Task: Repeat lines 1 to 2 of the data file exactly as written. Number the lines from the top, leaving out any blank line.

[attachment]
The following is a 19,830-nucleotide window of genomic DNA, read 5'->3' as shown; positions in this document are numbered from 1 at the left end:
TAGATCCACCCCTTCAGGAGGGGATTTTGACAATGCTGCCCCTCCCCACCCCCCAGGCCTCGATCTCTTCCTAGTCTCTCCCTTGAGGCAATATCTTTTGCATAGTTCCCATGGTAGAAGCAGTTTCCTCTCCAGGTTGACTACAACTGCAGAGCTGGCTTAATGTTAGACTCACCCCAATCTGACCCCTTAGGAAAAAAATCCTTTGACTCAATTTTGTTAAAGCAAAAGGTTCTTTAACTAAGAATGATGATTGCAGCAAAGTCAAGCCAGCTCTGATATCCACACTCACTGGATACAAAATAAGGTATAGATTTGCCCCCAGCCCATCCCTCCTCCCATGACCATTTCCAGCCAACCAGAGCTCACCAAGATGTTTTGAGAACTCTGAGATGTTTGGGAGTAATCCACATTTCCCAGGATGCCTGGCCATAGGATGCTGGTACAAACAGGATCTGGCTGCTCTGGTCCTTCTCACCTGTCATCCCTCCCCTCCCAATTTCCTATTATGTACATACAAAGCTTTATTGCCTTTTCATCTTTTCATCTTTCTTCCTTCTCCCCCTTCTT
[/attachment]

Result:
The following is a 19,830-nucleotide window of genomic DNA, read 5'->3' as shown; positions in this document are numbered from 1 at the left end:
TAGATCCACCCCTTCAGGAGGGGATTTTGACAATGCTGCCCCTCCCCACCCCCCAGGCCTCGATCTCTTCCTAGTCTCTCCCTTGAGGCAATATCTTTTGCATAGTTCCCATGGTAGAAGCAGTTTCCTCTCCAGGTTGACTACAACTGCAGAGCTGGCTTAATGTTAGACTCACCCCAATCTGACCCCTTAGGAAAAAAATCCTTTGACTCAATTTTGTTAAAGCAAAAGGTTCTTTAACTAAGAATGATGATTGCAGCAAAGTCAAGCCAGCTCTGATATCCACACTCACTGGATACAAAATAAGGTATAGATTTGCCCCCAGCCCATCCCTCCTCCCATGACCATTTCCAGCCAACCAGAGCTCACCAAGATGTTTTGAGAACTCTGAGATGTTTGGGAGTAATCCACATTTCCCAGGATGCCTGGCCATAGGATGCTGGTACAAACAGGATCTGGCTGCTCTGGTCCTTCTCACCTGTCATCCCTCCCCTCCCAATTTCCTATTATGTACATACAAAGCTTTATTGCCTTTTCATCTTTTCATCTTTCTTCCTTCTCCCCCTTCTT